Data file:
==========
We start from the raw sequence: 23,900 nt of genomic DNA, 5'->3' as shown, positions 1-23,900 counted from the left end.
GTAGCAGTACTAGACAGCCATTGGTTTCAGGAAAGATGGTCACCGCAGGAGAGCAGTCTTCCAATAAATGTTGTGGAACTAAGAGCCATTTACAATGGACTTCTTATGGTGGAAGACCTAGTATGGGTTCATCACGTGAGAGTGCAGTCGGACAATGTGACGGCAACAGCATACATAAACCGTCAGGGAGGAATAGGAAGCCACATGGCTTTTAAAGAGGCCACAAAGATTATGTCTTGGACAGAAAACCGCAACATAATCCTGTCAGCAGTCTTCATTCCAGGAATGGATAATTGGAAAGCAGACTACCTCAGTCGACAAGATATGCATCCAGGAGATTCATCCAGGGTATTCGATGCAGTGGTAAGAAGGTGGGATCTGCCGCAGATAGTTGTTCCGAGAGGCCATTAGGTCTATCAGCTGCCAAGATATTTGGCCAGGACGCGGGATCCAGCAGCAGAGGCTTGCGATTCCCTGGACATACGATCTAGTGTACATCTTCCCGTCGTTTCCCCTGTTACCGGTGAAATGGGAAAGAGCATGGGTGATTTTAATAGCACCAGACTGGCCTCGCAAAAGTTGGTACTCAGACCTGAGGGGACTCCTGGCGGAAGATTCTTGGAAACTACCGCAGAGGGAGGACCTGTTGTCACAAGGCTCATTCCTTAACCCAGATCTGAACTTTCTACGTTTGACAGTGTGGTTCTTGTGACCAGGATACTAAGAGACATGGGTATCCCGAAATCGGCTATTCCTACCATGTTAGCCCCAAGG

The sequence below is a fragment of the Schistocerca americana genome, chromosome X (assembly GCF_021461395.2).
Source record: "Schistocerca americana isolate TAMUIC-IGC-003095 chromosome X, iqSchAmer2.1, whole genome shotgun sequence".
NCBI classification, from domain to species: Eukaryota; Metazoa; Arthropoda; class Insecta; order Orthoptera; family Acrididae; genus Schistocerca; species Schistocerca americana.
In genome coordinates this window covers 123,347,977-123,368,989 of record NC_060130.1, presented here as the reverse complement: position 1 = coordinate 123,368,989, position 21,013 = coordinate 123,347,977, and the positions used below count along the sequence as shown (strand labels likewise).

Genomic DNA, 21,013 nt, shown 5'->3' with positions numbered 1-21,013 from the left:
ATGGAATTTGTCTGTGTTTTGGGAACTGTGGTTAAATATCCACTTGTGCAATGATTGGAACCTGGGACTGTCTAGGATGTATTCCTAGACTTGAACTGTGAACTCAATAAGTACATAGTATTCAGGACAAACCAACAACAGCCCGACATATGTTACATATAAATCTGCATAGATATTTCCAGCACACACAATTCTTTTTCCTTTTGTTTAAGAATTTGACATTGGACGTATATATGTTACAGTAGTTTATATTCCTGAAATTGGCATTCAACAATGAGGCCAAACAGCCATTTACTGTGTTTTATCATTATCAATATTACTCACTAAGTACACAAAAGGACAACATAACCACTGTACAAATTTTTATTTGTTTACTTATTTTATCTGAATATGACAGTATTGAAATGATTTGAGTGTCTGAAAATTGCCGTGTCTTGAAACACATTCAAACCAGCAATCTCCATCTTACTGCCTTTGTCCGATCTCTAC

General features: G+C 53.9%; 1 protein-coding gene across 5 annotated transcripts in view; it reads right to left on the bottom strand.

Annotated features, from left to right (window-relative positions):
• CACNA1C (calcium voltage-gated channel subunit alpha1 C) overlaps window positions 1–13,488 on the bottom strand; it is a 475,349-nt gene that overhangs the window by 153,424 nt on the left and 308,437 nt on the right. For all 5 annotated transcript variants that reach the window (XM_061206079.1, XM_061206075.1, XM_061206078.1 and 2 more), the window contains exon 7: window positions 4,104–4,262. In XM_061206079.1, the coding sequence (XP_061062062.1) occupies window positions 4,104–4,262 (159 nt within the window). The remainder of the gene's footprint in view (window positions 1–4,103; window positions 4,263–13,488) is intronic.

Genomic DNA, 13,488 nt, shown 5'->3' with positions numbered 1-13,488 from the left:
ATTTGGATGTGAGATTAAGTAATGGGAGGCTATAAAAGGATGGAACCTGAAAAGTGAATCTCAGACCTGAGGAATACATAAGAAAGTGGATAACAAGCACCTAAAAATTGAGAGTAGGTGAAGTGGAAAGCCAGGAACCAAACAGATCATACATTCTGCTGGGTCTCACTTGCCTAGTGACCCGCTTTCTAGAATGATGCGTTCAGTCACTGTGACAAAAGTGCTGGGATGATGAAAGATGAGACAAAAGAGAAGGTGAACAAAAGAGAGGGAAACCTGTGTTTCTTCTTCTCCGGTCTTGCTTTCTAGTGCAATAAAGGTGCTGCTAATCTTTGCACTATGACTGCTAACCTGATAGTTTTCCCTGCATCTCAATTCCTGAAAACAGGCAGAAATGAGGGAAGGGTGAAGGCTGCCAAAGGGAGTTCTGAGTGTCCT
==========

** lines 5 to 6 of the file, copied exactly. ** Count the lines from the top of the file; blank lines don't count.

NCBI classification, from domain to species: Eukaryota; Metazoa; Arthropoda; class Insecta; order Orthoptera; family Acrididae; genus Schistocerca; species Schistocerca americana.
In genome coordinates this window covers 123,347,977-123,368,989 of record NC_060130.1, presented here as the reverse complement: position 1 = coordinate 123,368,989, position 21,013 = coordinate 123,347,977, and the positions used below count along the sequence as shown (strand labels likewise).